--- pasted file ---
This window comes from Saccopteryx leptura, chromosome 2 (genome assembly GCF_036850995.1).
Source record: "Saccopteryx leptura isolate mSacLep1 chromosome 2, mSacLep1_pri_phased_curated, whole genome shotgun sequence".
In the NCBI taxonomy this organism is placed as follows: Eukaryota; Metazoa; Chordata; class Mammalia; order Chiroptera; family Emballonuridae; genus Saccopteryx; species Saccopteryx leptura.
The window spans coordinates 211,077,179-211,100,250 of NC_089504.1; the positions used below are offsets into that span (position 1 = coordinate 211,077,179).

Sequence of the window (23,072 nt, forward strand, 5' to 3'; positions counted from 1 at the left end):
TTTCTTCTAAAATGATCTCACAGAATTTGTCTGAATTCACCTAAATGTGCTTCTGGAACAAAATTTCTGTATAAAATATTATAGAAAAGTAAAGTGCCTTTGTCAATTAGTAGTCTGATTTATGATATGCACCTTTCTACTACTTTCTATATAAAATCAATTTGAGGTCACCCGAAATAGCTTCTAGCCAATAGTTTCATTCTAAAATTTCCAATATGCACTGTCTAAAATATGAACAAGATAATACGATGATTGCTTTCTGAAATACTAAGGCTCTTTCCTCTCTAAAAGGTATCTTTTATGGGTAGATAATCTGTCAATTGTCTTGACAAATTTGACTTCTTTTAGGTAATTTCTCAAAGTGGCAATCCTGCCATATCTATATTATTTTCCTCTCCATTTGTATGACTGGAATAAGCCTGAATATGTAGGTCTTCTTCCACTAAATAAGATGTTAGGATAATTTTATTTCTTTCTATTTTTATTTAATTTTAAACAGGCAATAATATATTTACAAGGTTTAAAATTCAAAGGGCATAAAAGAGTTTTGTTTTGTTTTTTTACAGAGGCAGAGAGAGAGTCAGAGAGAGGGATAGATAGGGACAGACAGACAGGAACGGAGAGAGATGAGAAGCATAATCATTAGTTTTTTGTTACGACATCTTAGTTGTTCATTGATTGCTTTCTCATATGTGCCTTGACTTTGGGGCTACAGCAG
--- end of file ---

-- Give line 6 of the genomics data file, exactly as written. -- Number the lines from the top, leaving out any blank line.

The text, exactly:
TTTCTTCTAAAATGATCTCACAGAATTTGTCTGAATTCACCTAAATGTGCTTCTGGAACAAAATTTCTGTATAAAATATTATAGAAAAGTAAAGTGCCTTTGTCAATTAGTAGTCTGATTTATGATATGCACCTTTCTACTACTTTCTATATAAAATCAATTTGAGGTCACCCGAAATAGCTTCTAGCCAATAGTTTCATTCTAAAATTTCCAATATGCACTGTCTAAAATATGAACAAGATAATACGATGATTGCTTTCTGAAATACTAAGGCTCTTTCCTCTCTAAAAGGTATCTTTTATGGGTAGATAATCTGTCAATTGTCTTGACAAATTTGACTTCTTTTAGGTAATTTCTCAAAGTGGCAATCCTGCCATATCTATATTATTTTCCTCTCCATTTGTATGACTGGAATAAGCCTGAATATGTAGGTCTTCTTCCACTAAATAAGATGTTAGGATAATTTTATTTCTTTCTATTTTTATTTAATTTTAAACAGGCAATAATATATTTACAAGGTTTAAAATTCAAAGGGCATAAAAGAGTTTTGTTTTGTTTTTTTACAGAGGCAGAGAGAGAGTCAGAGAGAGGGATAGATAGGGACAGACAGACAGGAACGGAGAGAGATGAGAAGCATAATCATTAGTTTTTTGTTACGACATCTTAGTTGTTCATTGATTGCTTTCTCATATGTGCCTTGACTTTGGGGCTACAGCAG